Letters

Councillor offers “the facts and nothing but the facts” on stable neighbourhoods

March 21, 2019   ·   0 Comments

On March 27 at 7 p.m., the seventh meeting on protecting mature residential areas will be held. Residents have been fighting long and hard, enduring frustration, disappointment and quality of life changes to their neighbourhoods.

Fact: The policies in our current Official Plan are already protective. The new very large homes are not allowed.

Fact: Aurora is required, under the planning act, to change zoning bylaws for stable neighbourhoods to conform to our Official Plan.

Fact: Although individual property values has become a political issue that has distracted some, the reality is that creating good planning policy, that is best for the community as a whole, will continuously enhance property values and our status as a desirable place to live.

Official Plans direct how a community must grow.

The Provincial Planning Act, 1997, states that Municipal Councils are under the obligation to update their Official Plans every 5 years. This is to ensure compliance and consistency with Provincial Plans and Policies. Aurora’s updated OP was approved by the Province, Region and passed by Aurora in 2012.

“The process to review and update this Plan was comprehensive.” The resulting Plan is of great importance because it evaluates and determines the growth that will be best for Aurora. It establishes rules and tools for Staff and Council to evaluate if developers’ proposals are in the best interest of the community.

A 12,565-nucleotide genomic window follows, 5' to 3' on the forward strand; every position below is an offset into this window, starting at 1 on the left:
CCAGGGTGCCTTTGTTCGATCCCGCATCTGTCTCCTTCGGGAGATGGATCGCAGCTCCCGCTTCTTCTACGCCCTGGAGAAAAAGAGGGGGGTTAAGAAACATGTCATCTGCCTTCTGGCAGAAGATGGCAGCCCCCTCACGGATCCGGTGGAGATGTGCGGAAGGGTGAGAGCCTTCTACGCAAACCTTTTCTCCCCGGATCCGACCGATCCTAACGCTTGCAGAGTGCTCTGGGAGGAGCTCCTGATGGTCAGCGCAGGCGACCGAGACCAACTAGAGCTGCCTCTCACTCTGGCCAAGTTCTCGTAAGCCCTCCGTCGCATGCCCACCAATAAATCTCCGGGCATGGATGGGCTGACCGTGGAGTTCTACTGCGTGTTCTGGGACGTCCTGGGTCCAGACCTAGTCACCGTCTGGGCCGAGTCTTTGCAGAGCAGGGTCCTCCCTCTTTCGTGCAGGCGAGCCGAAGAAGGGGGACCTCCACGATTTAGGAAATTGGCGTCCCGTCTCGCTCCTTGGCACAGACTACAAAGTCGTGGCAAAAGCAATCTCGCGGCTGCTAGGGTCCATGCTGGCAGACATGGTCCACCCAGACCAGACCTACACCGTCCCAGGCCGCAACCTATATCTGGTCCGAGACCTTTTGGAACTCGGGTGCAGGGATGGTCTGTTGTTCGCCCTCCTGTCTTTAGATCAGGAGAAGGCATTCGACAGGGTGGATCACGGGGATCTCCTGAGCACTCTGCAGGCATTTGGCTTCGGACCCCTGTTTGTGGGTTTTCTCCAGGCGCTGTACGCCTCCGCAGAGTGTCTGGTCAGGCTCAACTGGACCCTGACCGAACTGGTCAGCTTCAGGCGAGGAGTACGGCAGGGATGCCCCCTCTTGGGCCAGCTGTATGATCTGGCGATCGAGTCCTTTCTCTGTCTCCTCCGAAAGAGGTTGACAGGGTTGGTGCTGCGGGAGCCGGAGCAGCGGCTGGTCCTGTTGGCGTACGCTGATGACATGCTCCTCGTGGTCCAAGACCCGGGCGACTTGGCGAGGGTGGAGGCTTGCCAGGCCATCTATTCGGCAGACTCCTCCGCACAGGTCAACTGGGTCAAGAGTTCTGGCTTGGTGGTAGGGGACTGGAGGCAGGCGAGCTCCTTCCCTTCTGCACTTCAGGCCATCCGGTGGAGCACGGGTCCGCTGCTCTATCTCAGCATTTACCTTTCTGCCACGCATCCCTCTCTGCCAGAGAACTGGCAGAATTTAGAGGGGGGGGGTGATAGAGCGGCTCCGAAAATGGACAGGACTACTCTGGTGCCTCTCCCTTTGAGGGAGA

Aurora’s Official Plan: One of the Fundamental Principles is Protecting Stable Neighbourhoods.
“Aurora’s existing neighbourhoods…are not only a defining element of Aurora’s character and urban structure, but also a tremendous asset and attractor for new residents and investment interests. The Plan seeks to ensure that the stability and vibrancy of these existing neighbourhoods is protected from the negative impacts of potential incompatible development and growth pressures. Any infill that occurs must be compatible with the established community character.”

Section 8 – Protecting Stable Neighbourhoods: The Intent is to have these residential areas “protected from incompatible forms of development and, at the same time permit them to evolve and be enhanced over time.”

“All new development shall be compatible with its surrounding context.”

The first Development Policy says: “New development and site alteration abutting existing residential development shall be sympathetic to the form and character of the existing development and shall be compatible with regard to the building scale and urban design.”

Design Policies direct that “all new development shall respect and reinforce the existing physical character and uses of the surrounding area, with particular attention to…height and scale of nearby residential properties.”

It was said by some that the meaning of “compatible” was not clear enough.

Compatible, as defined in our OP “Refers to that development that may not necessarily be the same or similar to the existing buildings in the vicinity, but, nonetheless enhances an

established community…without causing any undue adverse impact on surrounding properties.”

The meaning seems pretty clear to me. The intent is certainly clear.

Residents have been required to work and fight for something that should have just happened. According to The Planning Act and Aurora’s OP, I understand their discouragement.

My sincere apology. I hope that the results of the Planning Meeting on March 27 will finally put things right.

Councillor Wendy Gaertner
Aurora



         

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